It was a favorite line of his. More than him saying it, I was frustrated by the expectation that a nine-year-old should know how to thaw and cook red meat. I was forever failing at things I was never taught to do.
My fingers stop moving over the keyboard. I command myself to react, to interrupt, to at least make light of his comments in an offhand way, but I am shaking. I pull out my notebook, write his words down, and pretend this attempt at record-keeping equals doing something.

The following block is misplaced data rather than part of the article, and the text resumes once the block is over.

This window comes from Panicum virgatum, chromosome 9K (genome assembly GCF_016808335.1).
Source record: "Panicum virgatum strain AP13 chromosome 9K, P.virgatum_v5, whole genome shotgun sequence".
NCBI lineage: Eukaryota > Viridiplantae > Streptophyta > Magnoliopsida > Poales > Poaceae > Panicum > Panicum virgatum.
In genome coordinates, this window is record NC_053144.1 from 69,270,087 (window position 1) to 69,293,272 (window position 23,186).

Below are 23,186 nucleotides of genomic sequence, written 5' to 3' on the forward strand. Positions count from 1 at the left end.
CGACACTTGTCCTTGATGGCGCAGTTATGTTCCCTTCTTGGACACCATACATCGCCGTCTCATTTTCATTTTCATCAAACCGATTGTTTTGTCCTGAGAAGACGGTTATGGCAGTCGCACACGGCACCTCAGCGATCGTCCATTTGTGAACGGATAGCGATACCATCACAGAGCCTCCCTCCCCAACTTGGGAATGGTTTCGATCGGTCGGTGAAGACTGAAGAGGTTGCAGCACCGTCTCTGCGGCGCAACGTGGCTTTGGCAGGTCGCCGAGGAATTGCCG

This summer, I let myself burn. Three decades of my life spent consciously, unconsciously hiding from the sun, spent hearing the voices of my mother my grandmother my aunts in my head, three decades of this and I’m tired. I let myself burn.
But they (we) also arrived in Maryland, a slave-holding state, and while Ruth Hedeman’s genealogical research is silent on the subject of what Henry Hedeman’s family got up to in the years leading up to the Civil War, I think I would have heard if they were abolitionists.